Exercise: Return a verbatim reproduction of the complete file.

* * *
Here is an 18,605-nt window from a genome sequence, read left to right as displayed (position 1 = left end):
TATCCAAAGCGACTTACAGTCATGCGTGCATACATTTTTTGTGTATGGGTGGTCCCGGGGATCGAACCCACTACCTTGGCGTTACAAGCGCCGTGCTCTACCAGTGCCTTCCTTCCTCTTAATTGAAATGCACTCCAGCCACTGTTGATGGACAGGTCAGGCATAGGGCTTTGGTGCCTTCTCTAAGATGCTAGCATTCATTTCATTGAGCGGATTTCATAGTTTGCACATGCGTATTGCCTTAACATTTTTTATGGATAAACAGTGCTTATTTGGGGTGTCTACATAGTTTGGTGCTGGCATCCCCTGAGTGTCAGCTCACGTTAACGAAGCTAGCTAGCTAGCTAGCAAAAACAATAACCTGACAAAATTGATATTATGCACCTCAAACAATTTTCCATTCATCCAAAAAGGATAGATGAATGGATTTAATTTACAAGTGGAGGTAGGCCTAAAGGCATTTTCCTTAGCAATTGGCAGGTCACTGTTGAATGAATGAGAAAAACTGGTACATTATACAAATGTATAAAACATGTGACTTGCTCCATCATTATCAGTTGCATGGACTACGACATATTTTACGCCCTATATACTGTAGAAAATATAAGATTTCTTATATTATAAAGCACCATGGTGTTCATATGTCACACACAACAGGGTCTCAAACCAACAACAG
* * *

Here is an 18,605-nt window from a genome sequence, read left to right as displayed (position 1 = left end):
TATCCAAAGCGACTTACAGTCATGCGTGCATACATTTTTTGTGTATGGGTGGTCCCGGGGATCGAACCCACTACCTTGGCGTTACAAGCGCCGTGCTCTACCAGTGCCTTCCTTCCTCTTAATTGAAATGCACTCCAGCCACTGTTGATGGACAGGTCAGGCATAGGGCTTTGGTGCCTTCTCTAAGATGCTAGCATTCATTTCATTGAGCGGATTTCATAGTTTGCACATGCGTATTGCCTTAACATTTTTTATGGATAAACAGTGCTTATTTGGGGTGTCTACATAGTTTGGTGCTGGCATCCCCTGAGTGTCAGCTCACGTTAACGAAGCTAGCTAGCTAGCTAGCAAAAACAATAACCTGACAAAATTGATATTATGCACCTCAAACAATTTTCCATTCATCCAAAAAGGATAGATGAATGGATTTAATTTACAAGTGGAGGTAGGCCTAAAGGCATTTTCCTTAGCAATTGGCAGGTCACTGTTGAATGAATGAGAAAAACTGGTACATTATACAAATGTATAAAACATGTGACTTGCTCCATCATTATCAGTTGCATGGACTACGACATATTTTACGCCCTATATACTGTAGAAAATATAAGATTTCTTATATTATAAAGCACCATGGTGTTCATATGTCACACACAACAGGGTCTCAAACCAACAACAG